Deity Seed: Gelumaqa.


Description: minor prehistoric water deity, Caspian region

Area of Influence: water, fishing, waterfowl, outdoor survival

Gelumaqa is a very old, and formerly very forgotten, Indo-European deity that apotheosized, thrived, and dwindled about six thousand or so years ago around the Black Sea.  What was she like, in her first incarnation as a goddess? It’s hard to say. Even this incarnation of Gelumaqa finds her memories of that period extremely hazy. Mud was everywhere, it was cold all the time, far too many of the most vivid memories involve bright sprays of blood; the goddess is fairly certain that mortals probably weren’t too happy to see her manifestation.

But that was then!  Which is to say, that was before Gelumaqa drifted away from the minds of men, falling into a very peaceful oblivion that lasted right up to the moment when modern mortals started inking her sacred symbols onto their skins.  Which was enough like worship and sacrifice to ‘wake her up,’ so to speak; and those mortals should thank, well, Gelumaqa that the goddess was the kind that could wake up in a friendly and accommodating mood.  There are any number of deities from that really old-time religion that might have come out the gate demanding blood for the blood god.

Today, Gelumaqa’s ‘cult’ is mostly spreading through North American women from 25 to 40 who are interested in camping, fishing, and the outdoors.  There aren’t that many of them, but then there weren’t that many worshippers in the old days, either; the population of the planet has skyrocketed since then, making it much easier for a rediscovered deity to thrive.  The arrangement is simple enough; Gelumaqa gives good fishing and protection from the elements, and her worshippers get the tattoo and, well, believe. Many of them don’t think that they’re really believing in a goddess in a worship-like manner, but the worship energy comes through anyway and that’s what matters.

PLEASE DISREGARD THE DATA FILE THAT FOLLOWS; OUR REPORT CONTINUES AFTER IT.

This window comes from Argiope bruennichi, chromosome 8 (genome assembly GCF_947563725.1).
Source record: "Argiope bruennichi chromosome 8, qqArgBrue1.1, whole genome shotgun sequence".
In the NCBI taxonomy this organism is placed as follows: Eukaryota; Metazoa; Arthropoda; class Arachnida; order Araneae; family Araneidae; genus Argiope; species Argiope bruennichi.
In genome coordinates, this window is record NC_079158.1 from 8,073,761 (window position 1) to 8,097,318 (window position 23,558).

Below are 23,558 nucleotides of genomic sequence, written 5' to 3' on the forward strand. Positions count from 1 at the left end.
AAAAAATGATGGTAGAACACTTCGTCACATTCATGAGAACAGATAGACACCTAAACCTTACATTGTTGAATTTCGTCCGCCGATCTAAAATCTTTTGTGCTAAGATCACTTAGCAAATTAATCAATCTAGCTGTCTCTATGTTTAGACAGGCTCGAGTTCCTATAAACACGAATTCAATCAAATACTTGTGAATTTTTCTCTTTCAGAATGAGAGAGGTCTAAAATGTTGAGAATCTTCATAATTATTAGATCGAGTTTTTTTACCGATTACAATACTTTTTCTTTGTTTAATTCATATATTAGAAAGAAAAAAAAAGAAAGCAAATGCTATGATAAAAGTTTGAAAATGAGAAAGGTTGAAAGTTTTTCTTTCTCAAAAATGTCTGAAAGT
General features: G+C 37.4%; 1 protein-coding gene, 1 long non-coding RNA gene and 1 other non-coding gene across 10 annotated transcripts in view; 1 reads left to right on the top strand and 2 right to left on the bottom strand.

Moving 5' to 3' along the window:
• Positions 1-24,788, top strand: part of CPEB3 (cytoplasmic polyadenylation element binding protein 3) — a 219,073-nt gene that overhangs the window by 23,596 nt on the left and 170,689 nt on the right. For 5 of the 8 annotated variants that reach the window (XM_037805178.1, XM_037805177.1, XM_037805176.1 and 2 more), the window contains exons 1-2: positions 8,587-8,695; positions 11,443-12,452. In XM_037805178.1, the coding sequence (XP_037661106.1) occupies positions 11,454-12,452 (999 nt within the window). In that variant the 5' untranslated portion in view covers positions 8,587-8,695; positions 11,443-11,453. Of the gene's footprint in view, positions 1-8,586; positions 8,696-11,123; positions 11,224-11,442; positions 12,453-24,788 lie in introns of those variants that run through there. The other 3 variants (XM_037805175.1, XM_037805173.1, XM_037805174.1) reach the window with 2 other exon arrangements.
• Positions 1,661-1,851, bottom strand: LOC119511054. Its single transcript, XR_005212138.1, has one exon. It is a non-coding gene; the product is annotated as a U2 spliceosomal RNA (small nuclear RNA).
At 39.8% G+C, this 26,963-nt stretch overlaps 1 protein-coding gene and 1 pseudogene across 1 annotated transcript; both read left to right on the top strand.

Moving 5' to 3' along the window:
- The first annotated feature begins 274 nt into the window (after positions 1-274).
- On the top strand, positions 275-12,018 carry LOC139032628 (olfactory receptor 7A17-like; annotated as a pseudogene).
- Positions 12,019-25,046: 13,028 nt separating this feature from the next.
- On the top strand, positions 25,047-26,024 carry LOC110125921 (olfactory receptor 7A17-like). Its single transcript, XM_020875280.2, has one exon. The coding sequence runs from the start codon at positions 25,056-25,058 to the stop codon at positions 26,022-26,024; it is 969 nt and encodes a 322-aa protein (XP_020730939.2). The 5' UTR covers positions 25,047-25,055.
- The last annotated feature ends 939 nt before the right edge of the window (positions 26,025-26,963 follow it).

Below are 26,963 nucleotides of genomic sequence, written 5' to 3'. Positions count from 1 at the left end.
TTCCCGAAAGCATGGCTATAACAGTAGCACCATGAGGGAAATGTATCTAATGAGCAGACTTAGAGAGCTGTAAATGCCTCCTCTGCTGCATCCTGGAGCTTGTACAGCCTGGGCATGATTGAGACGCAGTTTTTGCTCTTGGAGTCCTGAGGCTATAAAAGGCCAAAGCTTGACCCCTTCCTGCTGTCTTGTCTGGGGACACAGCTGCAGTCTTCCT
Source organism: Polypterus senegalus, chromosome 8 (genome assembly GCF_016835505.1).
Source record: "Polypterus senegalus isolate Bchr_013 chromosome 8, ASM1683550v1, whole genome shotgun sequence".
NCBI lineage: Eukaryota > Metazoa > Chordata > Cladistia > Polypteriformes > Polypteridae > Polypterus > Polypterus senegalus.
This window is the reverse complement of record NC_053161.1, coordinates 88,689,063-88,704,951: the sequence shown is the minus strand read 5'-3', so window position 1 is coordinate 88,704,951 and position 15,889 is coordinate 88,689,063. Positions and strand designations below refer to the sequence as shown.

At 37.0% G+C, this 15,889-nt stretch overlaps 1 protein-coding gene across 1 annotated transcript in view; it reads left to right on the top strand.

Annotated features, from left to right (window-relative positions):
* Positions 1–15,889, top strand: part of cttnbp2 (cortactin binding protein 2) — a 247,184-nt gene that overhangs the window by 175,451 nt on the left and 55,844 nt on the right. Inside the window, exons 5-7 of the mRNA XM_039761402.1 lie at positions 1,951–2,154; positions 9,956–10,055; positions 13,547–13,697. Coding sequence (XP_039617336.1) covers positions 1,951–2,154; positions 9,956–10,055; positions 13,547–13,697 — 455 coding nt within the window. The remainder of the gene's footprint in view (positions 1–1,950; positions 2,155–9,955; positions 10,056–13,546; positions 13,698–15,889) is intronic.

All of this would be merely quaint, and possibly even comforting — Gelumaqa isn’t evil and nobody’s getting hurt — but there are still several complications.  First off: Gelumaqa has a long-term plan in mind where her followers all go have a bunch of kids and raise them up in worship of the goddess. This is not a particularly morally awful plan, but it does mean that the goddess is constantly doing her best to meddle in her worshippers’ love lives by making sure they notice ‘appropriate’ potential suitors, complete with helpful suggestions on how to approach them.  If the worshipper in question is inclined anyway towards large, fit men who like the outdoors and roast meat (Gelumaqa, like many deities, has a ‘type’) this is not particularly onerous; if the worshipper does not, well. Gelumaqa can’t actually make her worshippers do anything against their will, but she doesn’t so much want babies as she’s still a Bronze Age deity who doesn’t really get why ‘not wanting more babies’ would be a thing.  It’s like having your mom in your head, only your mom can adjust the weather around you so that the wind is flowing through your hair romantically just as the park ranger approaches the campsite in the last orange rays of the sunset.

Second: what if the other shoe drops? Gelumaqa herself recognizes that her personality and habits now are very different than when she first manifested; and she has no idea as to what exactly caused the change (the tattoos only explain why she’s around again, sort of).  What if she changes back? It could be awkward, especially since even too-explicit animal sacrifice is frowned upon in the modern era.  Things are pretty sweet for the goddess currently; she’s not really keen on any sudden changes, not that Bronze Age types ever really were in the first place.  Whether mortal, or godly.

Which leads to the last, most interesting question: where are the other Bronze Age deities, anyway?  Gelumaqa of course considers herself to be uniquely deserving of resurrection, but she will more or less concede that perhaps others from her pantheon might be almost as worthy of re-apotheosis.  So why haven’t they come back, too?  There are other deity-associated tattoo designs out there, after all.

Or perhaps they did, and then the deities went away?  That would be worth finding out, honestly. And quickly, too.


  • Phil Smith says:

    Now I want to know what happens to her.

  • Rockphed says:

    Now I want to write romance adventure novels about the women who get Gelumaqa’s tatoo. I just need to decide what our poor protagonist does for a living. Archeologist? Anthropologist? Park ranger who ends up attracting the attention of serial killers?
    Alternatively, I can have her get pulled into a world of werewolves, vampires, fairies, and random nature spirits.

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